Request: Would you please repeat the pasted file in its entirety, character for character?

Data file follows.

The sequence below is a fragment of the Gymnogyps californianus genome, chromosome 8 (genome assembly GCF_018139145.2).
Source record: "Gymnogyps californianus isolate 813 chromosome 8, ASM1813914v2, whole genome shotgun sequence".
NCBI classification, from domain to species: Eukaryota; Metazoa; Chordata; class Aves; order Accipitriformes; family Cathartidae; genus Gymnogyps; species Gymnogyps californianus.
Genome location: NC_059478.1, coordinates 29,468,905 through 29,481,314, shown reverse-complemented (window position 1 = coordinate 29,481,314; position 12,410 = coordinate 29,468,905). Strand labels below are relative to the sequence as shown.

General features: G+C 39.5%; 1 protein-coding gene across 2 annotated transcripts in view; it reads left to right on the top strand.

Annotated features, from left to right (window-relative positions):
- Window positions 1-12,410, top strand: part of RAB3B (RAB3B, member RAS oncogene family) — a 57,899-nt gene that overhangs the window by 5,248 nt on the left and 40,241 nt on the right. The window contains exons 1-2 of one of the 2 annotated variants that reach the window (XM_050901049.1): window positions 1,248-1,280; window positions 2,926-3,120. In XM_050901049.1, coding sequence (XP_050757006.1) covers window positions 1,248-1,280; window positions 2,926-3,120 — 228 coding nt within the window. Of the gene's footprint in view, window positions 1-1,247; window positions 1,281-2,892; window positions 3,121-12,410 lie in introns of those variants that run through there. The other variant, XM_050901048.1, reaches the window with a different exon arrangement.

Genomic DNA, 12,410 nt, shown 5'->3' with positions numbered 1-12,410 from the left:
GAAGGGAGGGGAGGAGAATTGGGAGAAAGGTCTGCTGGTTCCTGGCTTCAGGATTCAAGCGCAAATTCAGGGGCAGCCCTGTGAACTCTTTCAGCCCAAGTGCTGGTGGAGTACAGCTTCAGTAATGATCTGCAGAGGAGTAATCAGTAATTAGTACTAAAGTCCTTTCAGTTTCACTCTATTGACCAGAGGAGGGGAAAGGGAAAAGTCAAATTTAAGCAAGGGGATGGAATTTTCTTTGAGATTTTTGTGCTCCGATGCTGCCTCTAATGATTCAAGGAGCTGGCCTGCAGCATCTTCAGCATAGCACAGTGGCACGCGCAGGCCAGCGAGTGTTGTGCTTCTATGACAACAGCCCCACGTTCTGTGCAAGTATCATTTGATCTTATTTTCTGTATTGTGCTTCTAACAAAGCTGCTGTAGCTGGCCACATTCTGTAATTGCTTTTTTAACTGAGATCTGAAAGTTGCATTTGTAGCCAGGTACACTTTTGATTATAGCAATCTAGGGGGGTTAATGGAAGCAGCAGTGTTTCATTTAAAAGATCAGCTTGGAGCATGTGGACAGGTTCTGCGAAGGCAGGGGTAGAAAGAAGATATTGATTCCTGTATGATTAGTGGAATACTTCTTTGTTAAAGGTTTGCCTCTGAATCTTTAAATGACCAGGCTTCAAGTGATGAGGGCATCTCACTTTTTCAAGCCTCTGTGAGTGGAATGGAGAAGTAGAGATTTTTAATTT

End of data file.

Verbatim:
The sequence below is a fragment of the Gymnogyps californianus genome, chromosome 8 (genome assembly GCF_018139145.2).
Source record: "Gymnogyps californianus isolate 813 chromosome 8, ASM1813914v2, whole genome shotgun sequence".
NCBI classification, from domain to species: Eukaryota; Metazoa; Chordata; class Aves; order Accipitriformes; family Cathartidae; genus Gymnogyps; species Gymnogyps californianus.
Genome location: NC_059478.1, coordinates 29,468,905 through 29,481,314, shown reverse-complemented (window position 1 = coordinate 29,481,314; position 12,410 = coordinate 29,468,905). Strand labels below are relative to the sequence as shown.

General features: G+C 39.5%; 1 protein-coding gene across 2 annotated transcripts in view; it reads left to right on the top strand.

Annotated features, from left to right (window-relative positions):
- Window positions 1-12,410, top strand: part of RAB3B (RAB3B, member RAS oncogene family) — a 57,899-nt gene that overhangs the window by 5,248 nt on the left and 40,241 nt on the right. The window contains exons 1-2 of one of the 2 annotated variants that reach the window (XM_050901049.1): window positions 1,248-1,280; window positions 2,926-3,120. In XM_050901049.1, coding sequence (XP_050757006.1) covers window positions 1,248-1,280; window positions 2,926-3,120 — 228 coding nt within the window. Of the gene's footprint in view, window positions 1-1,247; window positions 1,281-2,892; window positions 3,121-12,410 lie in introns of those variants that run through there. The other variant, XM_050901048.1, reaches the window with a different exon arrangement.

Genomic DNA, 12,410 nt, shown 5'->3' with positions numbered 1-12,410 from the left:
GAAGGGAGGGGAGGAGAATTGGGAGAAAGGTCTGCTGGTTCCTGGCTTCAGGATTCAAGCGCAAATTCAGGGGCAGCCCTGTGAACTCTTTCAGCCCAAGTGCTGGTGGAGTACAGCTTCAGTAATGATCTGCAGAGGAGTAATCAGTAATTAGTACTAAAGTCCTTTCAGTTTCACTCTATTGACCAGAGGAGGGGAAAGGGAAAAGTCAAATTTAAGCAAGGGGATGGAATTTTCTTTGAGATTTTTGTGCTCCGATGCTGCCTCTAATGATTCAAGGAGCTGGCCTGCAGCATCTTCAGCATAGCACAGTGGCACGCGCAGGCCAGCGAGTGTTGTGCTTCTATGACAACAGCCCCACGTTCTGTGCAAGTATCATTTGATCTTATTTTCTGTATTGTGCTTCTAACAAAGCTGCTGTAGCTGGCCACATTCTGTAATTGCTTTTTTAACTGAGATCTGAAAGTTGCATTTGTAGCCAGGTACACTTTTGATTATAGCAATCTAGGGGGGTTAATGGAAGCAGCAGTGTTTCATTTAAAAGATCAGCTTGGAGCATGTGGACAGGTTCTGCGAAGGCAGGGGTAGAAAGAAGATATTGATTCCTGTATGATTAGTGGAATACTTCTTTGTTAAAGGTTTGCCTCTGAATCTTTAAATGACCAGGCTTCAAGTGATGAGGGCATCTCACTTTTTCAAGCCTCTGTGAGTGGAATGGAGAAGTAGAGATTTTTAATTT